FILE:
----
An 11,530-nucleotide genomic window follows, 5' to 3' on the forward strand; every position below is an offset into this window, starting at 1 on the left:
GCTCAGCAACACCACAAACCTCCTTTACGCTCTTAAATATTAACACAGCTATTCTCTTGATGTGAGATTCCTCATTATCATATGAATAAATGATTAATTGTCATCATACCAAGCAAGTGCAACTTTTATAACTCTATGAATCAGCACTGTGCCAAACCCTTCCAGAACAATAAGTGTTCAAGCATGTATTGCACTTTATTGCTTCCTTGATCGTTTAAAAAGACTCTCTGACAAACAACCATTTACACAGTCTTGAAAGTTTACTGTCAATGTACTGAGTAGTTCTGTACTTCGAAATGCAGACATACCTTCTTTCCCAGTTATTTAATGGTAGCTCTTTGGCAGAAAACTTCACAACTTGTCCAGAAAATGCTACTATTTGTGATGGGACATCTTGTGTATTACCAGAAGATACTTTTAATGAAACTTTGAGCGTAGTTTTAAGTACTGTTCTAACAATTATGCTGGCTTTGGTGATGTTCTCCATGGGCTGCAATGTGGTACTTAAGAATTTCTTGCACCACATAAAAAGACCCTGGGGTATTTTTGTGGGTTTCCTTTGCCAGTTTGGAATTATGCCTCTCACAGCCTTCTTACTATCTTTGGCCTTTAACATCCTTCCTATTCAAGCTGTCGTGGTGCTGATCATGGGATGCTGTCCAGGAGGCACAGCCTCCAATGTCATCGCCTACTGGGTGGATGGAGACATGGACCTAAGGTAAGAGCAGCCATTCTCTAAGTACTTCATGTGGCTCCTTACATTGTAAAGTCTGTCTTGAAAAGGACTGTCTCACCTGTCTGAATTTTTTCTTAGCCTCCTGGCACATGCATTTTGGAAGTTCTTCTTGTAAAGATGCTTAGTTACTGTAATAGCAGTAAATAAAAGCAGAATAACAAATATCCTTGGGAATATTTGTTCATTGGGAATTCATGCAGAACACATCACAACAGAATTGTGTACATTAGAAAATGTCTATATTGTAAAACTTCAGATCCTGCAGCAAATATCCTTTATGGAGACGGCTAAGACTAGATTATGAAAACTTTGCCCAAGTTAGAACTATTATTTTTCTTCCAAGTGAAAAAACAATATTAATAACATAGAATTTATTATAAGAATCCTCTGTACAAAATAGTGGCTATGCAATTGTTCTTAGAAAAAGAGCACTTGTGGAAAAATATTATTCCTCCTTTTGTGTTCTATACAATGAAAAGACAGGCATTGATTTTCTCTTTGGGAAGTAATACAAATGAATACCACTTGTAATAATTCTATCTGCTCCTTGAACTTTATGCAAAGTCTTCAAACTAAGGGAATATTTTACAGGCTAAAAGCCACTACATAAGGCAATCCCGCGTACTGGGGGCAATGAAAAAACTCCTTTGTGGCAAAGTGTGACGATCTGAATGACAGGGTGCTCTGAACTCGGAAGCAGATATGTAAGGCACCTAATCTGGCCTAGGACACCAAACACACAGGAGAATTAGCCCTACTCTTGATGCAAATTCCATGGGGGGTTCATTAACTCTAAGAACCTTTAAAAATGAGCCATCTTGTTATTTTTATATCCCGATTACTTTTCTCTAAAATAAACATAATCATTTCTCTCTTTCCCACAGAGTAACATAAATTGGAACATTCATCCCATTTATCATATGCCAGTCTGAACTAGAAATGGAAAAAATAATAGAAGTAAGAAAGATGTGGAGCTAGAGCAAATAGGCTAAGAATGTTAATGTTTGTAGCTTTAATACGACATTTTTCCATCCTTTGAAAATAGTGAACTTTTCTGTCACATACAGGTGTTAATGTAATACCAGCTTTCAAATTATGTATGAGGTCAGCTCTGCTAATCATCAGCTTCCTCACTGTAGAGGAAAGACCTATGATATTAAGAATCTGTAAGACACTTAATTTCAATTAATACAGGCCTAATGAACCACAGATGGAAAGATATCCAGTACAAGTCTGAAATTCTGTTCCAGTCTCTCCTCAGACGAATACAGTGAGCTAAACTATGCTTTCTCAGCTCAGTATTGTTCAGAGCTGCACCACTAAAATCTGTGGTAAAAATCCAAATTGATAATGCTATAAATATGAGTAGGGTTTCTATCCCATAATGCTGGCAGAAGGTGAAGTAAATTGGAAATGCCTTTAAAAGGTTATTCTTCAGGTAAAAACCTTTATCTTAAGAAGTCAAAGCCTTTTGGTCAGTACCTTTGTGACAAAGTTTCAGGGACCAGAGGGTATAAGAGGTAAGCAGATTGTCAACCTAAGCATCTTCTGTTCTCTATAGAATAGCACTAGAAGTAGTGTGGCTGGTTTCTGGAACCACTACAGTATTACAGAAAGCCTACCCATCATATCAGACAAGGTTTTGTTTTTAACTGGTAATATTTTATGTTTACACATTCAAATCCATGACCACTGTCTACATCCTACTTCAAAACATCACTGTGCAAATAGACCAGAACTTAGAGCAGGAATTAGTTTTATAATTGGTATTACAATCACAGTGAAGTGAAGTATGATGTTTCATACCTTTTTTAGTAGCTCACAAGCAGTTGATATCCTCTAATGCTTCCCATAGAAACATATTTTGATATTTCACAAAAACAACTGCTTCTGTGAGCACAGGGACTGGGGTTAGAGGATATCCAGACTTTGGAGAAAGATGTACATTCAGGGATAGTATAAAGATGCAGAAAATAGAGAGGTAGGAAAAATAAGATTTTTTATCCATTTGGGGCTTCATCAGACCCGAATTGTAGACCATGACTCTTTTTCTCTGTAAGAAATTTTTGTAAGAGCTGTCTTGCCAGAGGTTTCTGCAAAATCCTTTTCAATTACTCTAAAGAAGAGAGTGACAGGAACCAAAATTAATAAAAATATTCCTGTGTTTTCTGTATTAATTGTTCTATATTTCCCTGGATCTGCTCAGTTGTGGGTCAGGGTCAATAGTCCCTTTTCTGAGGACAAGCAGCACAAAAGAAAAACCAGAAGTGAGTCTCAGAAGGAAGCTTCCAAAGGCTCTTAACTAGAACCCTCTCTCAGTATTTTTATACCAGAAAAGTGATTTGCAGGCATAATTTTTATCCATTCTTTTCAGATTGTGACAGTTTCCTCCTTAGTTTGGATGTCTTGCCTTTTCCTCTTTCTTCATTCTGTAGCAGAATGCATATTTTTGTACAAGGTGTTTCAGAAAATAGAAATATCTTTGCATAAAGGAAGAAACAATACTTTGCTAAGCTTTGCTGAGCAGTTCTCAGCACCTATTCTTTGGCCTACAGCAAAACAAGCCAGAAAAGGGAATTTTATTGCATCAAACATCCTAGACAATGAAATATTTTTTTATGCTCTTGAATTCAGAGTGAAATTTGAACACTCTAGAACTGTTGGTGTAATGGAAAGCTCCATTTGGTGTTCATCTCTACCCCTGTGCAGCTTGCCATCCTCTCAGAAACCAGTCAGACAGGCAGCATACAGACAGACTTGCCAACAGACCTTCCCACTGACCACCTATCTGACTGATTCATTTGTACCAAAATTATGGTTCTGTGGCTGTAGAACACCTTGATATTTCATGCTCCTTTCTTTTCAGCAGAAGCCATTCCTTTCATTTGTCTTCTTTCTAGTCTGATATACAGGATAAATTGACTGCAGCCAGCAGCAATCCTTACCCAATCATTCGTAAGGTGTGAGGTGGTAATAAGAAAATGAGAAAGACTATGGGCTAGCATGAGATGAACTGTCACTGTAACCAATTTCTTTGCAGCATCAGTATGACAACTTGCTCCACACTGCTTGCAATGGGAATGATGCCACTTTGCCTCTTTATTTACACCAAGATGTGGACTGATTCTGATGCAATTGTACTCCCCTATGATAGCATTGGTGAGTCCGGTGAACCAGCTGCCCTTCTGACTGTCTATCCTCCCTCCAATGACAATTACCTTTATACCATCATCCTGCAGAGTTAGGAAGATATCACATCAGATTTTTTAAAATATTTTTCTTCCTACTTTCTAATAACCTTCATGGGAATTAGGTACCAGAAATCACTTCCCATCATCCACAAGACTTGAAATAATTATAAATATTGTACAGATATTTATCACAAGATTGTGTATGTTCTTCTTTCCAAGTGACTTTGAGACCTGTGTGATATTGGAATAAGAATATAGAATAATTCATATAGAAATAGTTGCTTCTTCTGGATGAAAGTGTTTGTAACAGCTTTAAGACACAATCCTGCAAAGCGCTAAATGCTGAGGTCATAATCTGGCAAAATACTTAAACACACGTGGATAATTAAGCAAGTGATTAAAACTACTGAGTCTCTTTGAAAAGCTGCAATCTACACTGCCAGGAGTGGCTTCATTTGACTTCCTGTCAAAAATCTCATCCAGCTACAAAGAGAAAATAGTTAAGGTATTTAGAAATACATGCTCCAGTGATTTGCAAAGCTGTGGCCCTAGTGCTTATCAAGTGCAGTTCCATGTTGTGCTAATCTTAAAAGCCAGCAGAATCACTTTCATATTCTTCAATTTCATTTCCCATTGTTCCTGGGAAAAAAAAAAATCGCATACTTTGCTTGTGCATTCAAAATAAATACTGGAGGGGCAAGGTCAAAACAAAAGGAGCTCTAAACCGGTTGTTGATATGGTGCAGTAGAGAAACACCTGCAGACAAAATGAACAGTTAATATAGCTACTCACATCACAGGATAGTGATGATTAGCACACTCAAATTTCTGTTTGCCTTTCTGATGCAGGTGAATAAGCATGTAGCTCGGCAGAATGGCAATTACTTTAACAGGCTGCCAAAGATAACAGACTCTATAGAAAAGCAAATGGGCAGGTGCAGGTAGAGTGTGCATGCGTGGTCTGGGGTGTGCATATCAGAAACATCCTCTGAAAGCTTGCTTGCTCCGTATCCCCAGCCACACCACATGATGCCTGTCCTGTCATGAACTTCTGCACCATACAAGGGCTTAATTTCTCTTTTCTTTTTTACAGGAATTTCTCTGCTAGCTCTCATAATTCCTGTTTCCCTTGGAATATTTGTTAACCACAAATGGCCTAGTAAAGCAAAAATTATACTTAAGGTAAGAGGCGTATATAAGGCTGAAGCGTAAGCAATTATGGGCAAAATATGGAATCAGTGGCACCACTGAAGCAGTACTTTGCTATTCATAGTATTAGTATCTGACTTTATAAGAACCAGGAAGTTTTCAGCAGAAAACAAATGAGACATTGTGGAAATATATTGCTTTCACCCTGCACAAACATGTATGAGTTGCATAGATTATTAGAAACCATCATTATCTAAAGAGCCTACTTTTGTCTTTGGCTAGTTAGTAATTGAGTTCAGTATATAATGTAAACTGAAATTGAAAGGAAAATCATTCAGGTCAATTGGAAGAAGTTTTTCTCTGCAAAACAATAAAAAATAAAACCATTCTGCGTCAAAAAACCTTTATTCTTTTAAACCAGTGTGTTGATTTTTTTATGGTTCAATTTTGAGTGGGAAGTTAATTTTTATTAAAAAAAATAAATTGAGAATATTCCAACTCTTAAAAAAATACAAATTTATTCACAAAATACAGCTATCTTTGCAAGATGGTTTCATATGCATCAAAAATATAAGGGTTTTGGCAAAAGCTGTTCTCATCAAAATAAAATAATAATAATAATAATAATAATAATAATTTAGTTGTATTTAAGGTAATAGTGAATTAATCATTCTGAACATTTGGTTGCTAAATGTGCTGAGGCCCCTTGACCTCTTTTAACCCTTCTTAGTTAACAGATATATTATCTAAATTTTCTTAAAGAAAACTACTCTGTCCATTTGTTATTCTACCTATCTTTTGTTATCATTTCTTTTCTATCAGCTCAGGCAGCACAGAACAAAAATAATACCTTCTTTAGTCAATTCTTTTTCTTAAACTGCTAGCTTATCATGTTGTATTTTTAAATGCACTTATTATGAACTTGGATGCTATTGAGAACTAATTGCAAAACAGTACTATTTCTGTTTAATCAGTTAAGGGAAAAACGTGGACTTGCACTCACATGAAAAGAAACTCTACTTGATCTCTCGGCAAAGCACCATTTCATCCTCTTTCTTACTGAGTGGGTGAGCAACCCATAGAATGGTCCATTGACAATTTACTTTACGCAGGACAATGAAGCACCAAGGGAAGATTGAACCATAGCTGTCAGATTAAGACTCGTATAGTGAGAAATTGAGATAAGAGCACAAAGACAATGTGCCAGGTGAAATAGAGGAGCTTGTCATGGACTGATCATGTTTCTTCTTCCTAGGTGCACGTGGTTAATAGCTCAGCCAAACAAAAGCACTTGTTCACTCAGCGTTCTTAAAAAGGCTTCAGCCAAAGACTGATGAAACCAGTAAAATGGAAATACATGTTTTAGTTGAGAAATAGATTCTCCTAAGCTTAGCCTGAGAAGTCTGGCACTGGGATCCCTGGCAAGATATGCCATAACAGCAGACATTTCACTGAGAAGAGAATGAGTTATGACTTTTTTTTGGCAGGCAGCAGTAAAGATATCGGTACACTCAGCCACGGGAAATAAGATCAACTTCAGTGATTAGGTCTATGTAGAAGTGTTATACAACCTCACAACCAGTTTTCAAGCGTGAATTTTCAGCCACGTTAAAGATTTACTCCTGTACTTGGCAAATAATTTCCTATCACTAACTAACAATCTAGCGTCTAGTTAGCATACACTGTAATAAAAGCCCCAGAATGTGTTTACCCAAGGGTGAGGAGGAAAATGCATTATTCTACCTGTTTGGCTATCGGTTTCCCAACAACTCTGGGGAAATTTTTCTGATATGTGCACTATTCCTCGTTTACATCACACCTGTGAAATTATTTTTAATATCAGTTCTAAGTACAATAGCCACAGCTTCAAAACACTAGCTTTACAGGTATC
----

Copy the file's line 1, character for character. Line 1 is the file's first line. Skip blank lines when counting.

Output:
An 11,530-nucleotide genomic window follows, 5' to 3' on the forward strand; every position below is an offset into this window, starting at 1 on the left: